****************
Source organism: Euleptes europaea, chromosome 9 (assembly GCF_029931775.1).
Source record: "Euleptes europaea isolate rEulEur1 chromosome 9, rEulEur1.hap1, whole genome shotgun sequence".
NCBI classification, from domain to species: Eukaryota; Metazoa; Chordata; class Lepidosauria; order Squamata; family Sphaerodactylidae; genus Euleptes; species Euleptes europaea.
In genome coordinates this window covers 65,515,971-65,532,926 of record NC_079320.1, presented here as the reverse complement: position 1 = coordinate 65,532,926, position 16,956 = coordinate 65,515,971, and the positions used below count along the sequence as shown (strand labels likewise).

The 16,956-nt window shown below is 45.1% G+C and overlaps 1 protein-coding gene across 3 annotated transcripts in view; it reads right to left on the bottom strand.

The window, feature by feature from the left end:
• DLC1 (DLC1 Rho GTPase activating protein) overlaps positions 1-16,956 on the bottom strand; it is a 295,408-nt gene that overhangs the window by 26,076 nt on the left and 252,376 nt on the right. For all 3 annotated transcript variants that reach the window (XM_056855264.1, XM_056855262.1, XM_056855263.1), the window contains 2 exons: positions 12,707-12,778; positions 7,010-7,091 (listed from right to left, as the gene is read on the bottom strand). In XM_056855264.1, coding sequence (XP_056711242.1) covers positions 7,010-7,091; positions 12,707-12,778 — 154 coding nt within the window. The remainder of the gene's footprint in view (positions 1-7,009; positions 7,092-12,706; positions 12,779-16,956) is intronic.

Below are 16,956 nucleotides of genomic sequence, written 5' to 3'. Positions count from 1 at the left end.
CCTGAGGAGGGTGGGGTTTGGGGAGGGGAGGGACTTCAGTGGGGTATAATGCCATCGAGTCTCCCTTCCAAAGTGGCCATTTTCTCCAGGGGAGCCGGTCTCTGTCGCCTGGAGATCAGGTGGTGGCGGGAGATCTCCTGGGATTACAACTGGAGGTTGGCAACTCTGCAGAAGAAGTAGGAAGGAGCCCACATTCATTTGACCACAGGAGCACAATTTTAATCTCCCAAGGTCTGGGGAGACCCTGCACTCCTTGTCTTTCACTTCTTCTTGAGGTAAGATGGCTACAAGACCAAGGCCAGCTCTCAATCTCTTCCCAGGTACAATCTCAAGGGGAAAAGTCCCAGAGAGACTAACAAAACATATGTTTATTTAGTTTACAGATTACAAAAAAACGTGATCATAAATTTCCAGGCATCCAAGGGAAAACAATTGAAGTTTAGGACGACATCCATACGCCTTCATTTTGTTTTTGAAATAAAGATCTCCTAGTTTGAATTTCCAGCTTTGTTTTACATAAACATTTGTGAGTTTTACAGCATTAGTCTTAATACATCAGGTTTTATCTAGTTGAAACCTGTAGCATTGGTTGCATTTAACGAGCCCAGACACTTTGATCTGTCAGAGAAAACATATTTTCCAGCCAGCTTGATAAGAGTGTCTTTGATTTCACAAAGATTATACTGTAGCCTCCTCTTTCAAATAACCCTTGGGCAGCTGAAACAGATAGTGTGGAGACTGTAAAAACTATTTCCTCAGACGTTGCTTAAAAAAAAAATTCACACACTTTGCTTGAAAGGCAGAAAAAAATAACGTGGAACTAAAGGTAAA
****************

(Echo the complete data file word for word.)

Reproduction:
Source organism: Euleptes europaea, chromosome 9 (assembly GCF_029931775.1).
Source record: "Euleptes europaea isolate rEulEur1 chromosome 9, rEulEur1.hap1, whole genome shotgun sequence".
NCBI classification, from domain to species: Eukaryota; Metazoa; Chordata; class Lepidosauria; order Squamata; family Sphaerodactylidae; genus Euleptes; species Euleptes europaea.
In genome coordinates this window covers 65,515,971-65,532,926 of record NC_079320.1, presented here as the reverse complement: position 1 = coordinate 65,532,926, position 16,956 = coordinate 65,515,971, and the positions used below count along the sequence as shown (strand labels likewise).

The 16,956-nt window shown below is 45.1% G+C and overlaps 1 protein-coding gene across 3 annotated transcripts in view; it reads right to left on the bottom strand.

The window, feature by feature from the left end:
• DLC1 (DLC1 Rho GTPase activating protein) overlaps positions 1-16,956 on the bottom strand; it is a 295,408-nt gene that overhangs the window by 26,076 nt on the left and 252,376 nt on the right. For all 3 annotated transcript variants that reach the window (XM_056855264.1, XM_056855262.1, XM_056855263.1), the window contains 2 exons: positions 12,707-12,778; positions 7,010-7,091 (listed from right to left, as the gene is read on the bottom strand). In XM_056855264.1, coding sequence (XP_056711242.1) covers positions 7,010-7,091; positions 12,707-12,778 — 154 coding nt within the window. The remainder of the gene's footprint in view (positions 1-7,009; positions 7,092-12,706; positions 12,779-16,956) is intronic.

Below are 16,956 nucleotides of genomic sequence, written 5' to 3'. Positions count from 1 at the left end.
CCTGAGGAGGGTGGGGTTTGGGGAGGGGAGGGACTTCAGTGGGGTATAATGCCATCGAGTCTCCCTTCCAAAGTGGCCATTTTCTCCAGGGGAGCCGGTCTCTGTCGCCTGGAGATCAGGTGGTGGCGGGAGATCTCCTGGGATTACAACTGGAGGTTGGCAACTCTGCAGAAGAAGTAGGAAGGAGCCCACATTCATTTGACCACAGGAGCACAATTTTAATCTCCCAAGGTCTGGGGAGACCCTGCACTCCTTGTCTTTCACTTCTTCTTGAGGTAAGATGGCTACAAGACCAAGGCCAGCTCTCAATCTCTTCCCAGGTACAATCTCAAGGGGAAAAGTCCCAGAGAGACTAACAAAACATATGTTTATTTAGTTTACAGATTACAAAAAAACGTGATCATAAATTTCCAGGCATCCAAGGGAAAACAATTGAAGTTTAGGACGACATCCATACGCCTTCATTTTGTTTTTGAAATAAAGATCTCCTAGTTTGAATTTCCAGCTTTGTTTTACATAAACATTTGTGAGTTTTACAGCATTAGTCTTAATACATCAGGTTTTATCTAGTTGAAACCTGTAGCATTGGTTGCATTTAACGAGCCCAGACACTTTGATCTGTCAGAGAAAACATATTTTCCAGCCAGCTTGATAAGAGTGTCTTTGATTTCACAAAGATTATACTGTAGCCTCCTCTTTCAAATAACCCTTGGGCAGCTGAAACAGATAGTGTGGAGACTGTAAAAACTATTTCCTCAGACGTTGCTTAAAAAAAAAATTCACACACTTTGCTTGAAAGGCAGAAAAAAATAACGTGGAACTAAAGGTAAA